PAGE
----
At the movies · Notes from West London

11 Oscar winners on the London stage, and one in Stratford-on-Avon

During the Christmas holidays, prompted by nothing in particular, I was thinking of three productions of “Richard II” that I have seen here in London over the last 20 years, and the actors who played the title role.

The first production, at Shakespeare’s Globe in 2003, starred Mark Rylance. The second, in 2005, featured Kevin Spacey during his time as artistic director of the Old Vic. The most recent, at the Barbican in 2016, starred David Tennant. It struck me that the first two actors have both won Academy Awards. Rylance won Best Supporting Actor for “Bridge of Spies” (2015), Spacey won Best Supporting Actor for “The Usual Suspects” (1995) and Best Actor for “American Beauty” (1999). That got me thinking about how many Oscar winners I have seen on the London stage. The answer, as far as I can tell, is 11, though most of them had not been honoured by the Academy when I saw them.

Back in 2021 I wrote about Ingrid Bergman (a triple Oscar winner) and noted that my mother had seen her on stage in the 1970s. It turns out that I have also seen a triple Oscar winner, but it was many years before he received his first award: Daniel Day-Lewis in 1980, a Bristol Old Vic production of “A Midsummer Night’s Dream” at the Old Vic in London. He would go on to be the first person to win Best Actor three times: “My Left Foot” (1989), “There Will Be Blood” (2007) and “Lincoln” (2012).

I have managed to see a few double Oscar winners over the years: Glenda Jackson in “The House of Bernarda Alba” in 1987 and Maggie Smith in “Lettice and Lovage” in 1988. Between them they had won their four Academy Awards long before these productions. Glenda Jackson won Best Actress twice: “Women in Love” (1970) and “A Touch of Class” (1973). Maggie Smith won Best Actress for “Prime of Miss Jean Brodie” (1969) and Best Supporting Actress for “California Suite” (1978).

To jog my memory, and confirm which actors I had seen when, I spent a few hours earlier this month going through all the theatre programmes that I have collected over the last 50 years. I knew that on my first trip to the National Theatre, in 1977, I had seen both Paul Scofield and John Gielgud in Ben Jonson’s Volpone. I didn’t realize until checking the programme for that performance that future Oscar winner Ben Kingsley was also in it: three Oscar winners on stage simultaneously, although Scofield was the only one who had already won his award, Best Actor for “A Man for All Seasons” (1966). Gielgud later won Best Supporting Actor for “Arthur” (1981) and Kingsley won Best Actor for “Gandhi” (1982).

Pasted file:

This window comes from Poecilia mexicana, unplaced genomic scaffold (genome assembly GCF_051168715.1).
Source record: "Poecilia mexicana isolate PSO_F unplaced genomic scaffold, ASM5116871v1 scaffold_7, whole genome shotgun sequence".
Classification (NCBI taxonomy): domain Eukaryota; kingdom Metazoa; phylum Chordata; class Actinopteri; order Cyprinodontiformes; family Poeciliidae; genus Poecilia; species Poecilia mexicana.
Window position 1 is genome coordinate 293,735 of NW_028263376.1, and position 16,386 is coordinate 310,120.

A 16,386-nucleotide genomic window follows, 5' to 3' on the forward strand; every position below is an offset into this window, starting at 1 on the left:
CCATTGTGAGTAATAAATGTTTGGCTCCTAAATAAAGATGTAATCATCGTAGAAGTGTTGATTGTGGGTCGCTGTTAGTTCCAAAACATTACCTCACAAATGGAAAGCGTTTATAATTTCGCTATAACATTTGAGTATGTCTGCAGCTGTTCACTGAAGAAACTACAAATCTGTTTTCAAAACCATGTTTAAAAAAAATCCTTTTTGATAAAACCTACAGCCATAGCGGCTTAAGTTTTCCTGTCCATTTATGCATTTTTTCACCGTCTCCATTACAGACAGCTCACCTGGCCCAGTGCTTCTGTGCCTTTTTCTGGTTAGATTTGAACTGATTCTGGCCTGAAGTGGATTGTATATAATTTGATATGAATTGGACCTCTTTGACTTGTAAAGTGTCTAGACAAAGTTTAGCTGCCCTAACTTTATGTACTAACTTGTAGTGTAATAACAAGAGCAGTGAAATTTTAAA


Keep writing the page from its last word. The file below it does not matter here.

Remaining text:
I was pretty sure that I had seen Helen Mirren in something in the 1970s, and it turns out it was “Measure for Measure” at the Riverside Studios, in 1979, over 25 years before her Best Actress win for “The Queen” (2006). The other two Oscar winners I have seen on a London stage had both won Best Supporting Actress by the time I saw them: Judi Dench in “All’s Well That Ends Well” (2004) and Vanessa Redgrave in “Orpheus Descending “(1989). They won their respective awards for “Shakespeare in Love” (1998) and “Julia” (1977).

The only other Oscar winner that I have definitely seen on stage is Jeremy Irons, in an RSC production of “As You Like It” in Stratford-on-Avon in 1980, but I have never seen him in a London production. He won Best Actor for “Reversal of Fortune” (1990).

I missed out on seeing a number of future Oscar winners in the 1980s. I wondered if I had seen Emma Thompson in “Me and My Girl” in 1986, but she had moved on by the time I saw it. The same was true for Gary Oldman: he had just left the cast of “Serious Money” when I saw it in 1987. Double Oscar winner Anthony Hopkins appeared regularly at the National Theatre in the 1980s, as Lear, for example, and in “Pravda”, written and directed by David Hare, but I have never seen him on stage.

Which other Oscar winners could I have seen? Dustin Hoffman (in a 1989 production of “The Merchant of Venice”), maybe Nicole Kidman (“The Blue Room” In 1998). Were Colin Firth or Jim Broadbent in any shows that I might have gone to? It’s possible that I saw Tilda Swinton in some college production in the early 1980s, but I have no record of it. Olivia Colman and Eddie Redmayne were way after my time.

So, including a Stratford-on-Avon production featuring Jeremy Irons, I have seen a dozen Oscar winners. Some of them, like Paul Scofield and Mark Rylance, I have seen in numerous productions. Here, in order of when I first saw them on stage, is the full list.

First Theatre Production Seen (Year) Performer First Oscar win (Year)
Volpone (1977) Paul Scofield A Man for All Seasons (1966)
Volpone (1977) John Gielgud Arthur (1981)
Volpone (1977) Ben Kingsley Gandhi (1982)
Measure for Measure (1979) Helen Mirren The Queen (2006)
A Midsummer Night’s Dream (1980) Daniel Day-Lewis My Left Foot (1989)
As You Like It (1980) Jeremy Irons Reversal of Fortune (1990)
The House of Bernarda Alba (1987) Glenda Jackson Women in Love (1970)
Lettice and Lovage (1988) Maggie Smith The Prime of Miss Jean Brodie (1969)
Orpheus Descending (1989) Vanessa Redgrave Julia (1977)
Macbeth (1995) Mark Rylance Bridge of Lies (2015)
All’s Well That Ends Well (2004) Judi Dench Shakespeare in Love (1998)
Richard II (2005) Kevin Spacey The Usual Suspects (1995)

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